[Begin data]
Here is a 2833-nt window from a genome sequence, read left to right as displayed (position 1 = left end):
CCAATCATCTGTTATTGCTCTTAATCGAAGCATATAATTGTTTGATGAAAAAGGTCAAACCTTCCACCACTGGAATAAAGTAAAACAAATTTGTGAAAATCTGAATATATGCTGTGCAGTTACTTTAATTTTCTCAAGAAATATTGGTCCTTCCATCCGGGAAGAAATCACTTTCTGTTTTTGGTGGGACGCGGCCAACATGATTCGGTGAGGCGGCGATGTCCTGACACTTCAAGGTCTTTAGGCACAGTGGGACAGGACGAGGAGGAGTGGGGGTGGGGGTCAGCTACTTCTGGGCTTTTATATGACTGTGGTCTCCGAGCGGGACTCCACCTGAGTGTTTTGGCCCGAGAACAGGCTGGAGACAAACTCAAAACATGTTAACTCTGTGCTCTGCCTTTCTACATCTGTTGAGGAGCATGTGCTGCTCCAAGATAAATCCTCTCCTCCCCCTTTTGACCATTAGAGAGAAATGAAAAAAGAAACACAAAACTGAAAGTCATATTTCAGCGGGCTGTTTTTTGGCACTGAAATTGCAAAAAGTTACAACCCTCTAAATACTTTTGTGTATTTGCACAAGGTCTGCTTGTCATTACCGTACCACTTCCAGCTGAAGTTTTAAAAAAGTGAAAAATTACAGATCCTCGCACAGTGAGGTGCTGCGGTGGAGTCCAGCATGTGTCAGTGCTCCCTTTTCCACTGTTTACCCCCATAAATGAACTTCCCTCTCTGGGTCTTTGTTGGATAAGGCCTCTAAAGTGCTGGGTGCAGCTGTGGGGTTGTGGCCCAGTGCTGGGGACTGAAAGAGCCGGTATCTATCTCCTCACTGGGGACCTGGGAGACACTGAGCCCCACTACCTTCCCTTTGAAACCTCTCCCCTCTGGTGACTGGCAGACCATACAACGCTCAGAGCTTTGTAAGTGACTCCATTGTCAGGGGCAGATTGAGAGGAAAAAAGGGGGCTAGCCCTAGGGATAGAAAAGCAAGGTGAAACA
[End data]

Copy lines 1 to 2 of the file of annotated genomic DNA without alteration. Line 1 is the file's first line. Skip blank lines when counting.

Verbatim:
Here is a 2833-nt window from a genome sequence, read left to right as displayed (position 1 = left end):
CCAATCATCTGTTATTGCTCTTAATCGAAGCATATAATTGTTTGATGAAAAAGGTCAAACCTTCCACCACTGGAATAAAGTAAAACAAATTTGTGAAAATCTGAATATATGCTGTGCAGTTACTTTAATTTTCTCAAGAAATATTGGTCCTTCCATCCGGGAAGAAATCACTTTCTGTTTTTGGTGGGACGCGGCCAACATGATTCGGTGAGGCGGCGATGTCCTGACACTTCAAGGTCTTTAGGCACAGTGGGACAGGACGAGGAGGAGTGGGGGTGGGGGTCAGCTACTTCTGGGCTTTTATATGACTGTGGTCTCCGAGCGGGACTCCACCTGAGTGTTTTGGCCCGAGAACAGGCTGGAGACAAACTCAAAACATGTTAACTCTGTGCTCTGCCTTTCTACATCTGTTGAGGAGCATGTGCTGCTCCAAGATAAATCCTCTCCTCCCCCTTTTGACCATTAGAGAGAAATGAAAAAAGAAACACAAAACTGAAAGTCATATTTCAGCGGGCTGTTTTTTGGCACTGAAATTGCAAAAAGTTACAACCCTCTAAATACTTTTGTGTATTTGCACAAGGTCTGCTTGTCATTACCGTACCACTTCCAGCTGAAGTTTTAAAAAAGTGAAAAATTACAGATCCTCGCACAGTGAGGTGCTGCGGTGGAGTCCAGCATGTGTCAGTGCTCCCTTTTCCACTGTTTACCCCCATAAATGAACTTCCCTCTCTGGGTCTTTGTTGGATAAGGCCTCTAAAGTGCTGGGTGCAGCTGTGGGGTTGTGGCCCAGTGCTGGGGACTGAAAGAGCCGGTATCTATCTCCTCACTGGGGACCTGGGAGACACTGAGCCCCACTACCTTCCCTTTGAAACCTCTCCCCTCTGGTGACTGGCAGACCATACAACGCTCAGAGCTTTGTAAGTGACTCCATTGTCAGGGGCAGATTGAGAGGAAAAAAGGGGGCTAGCCCTAGGGATAGAAAAGCAAGGTGAAACA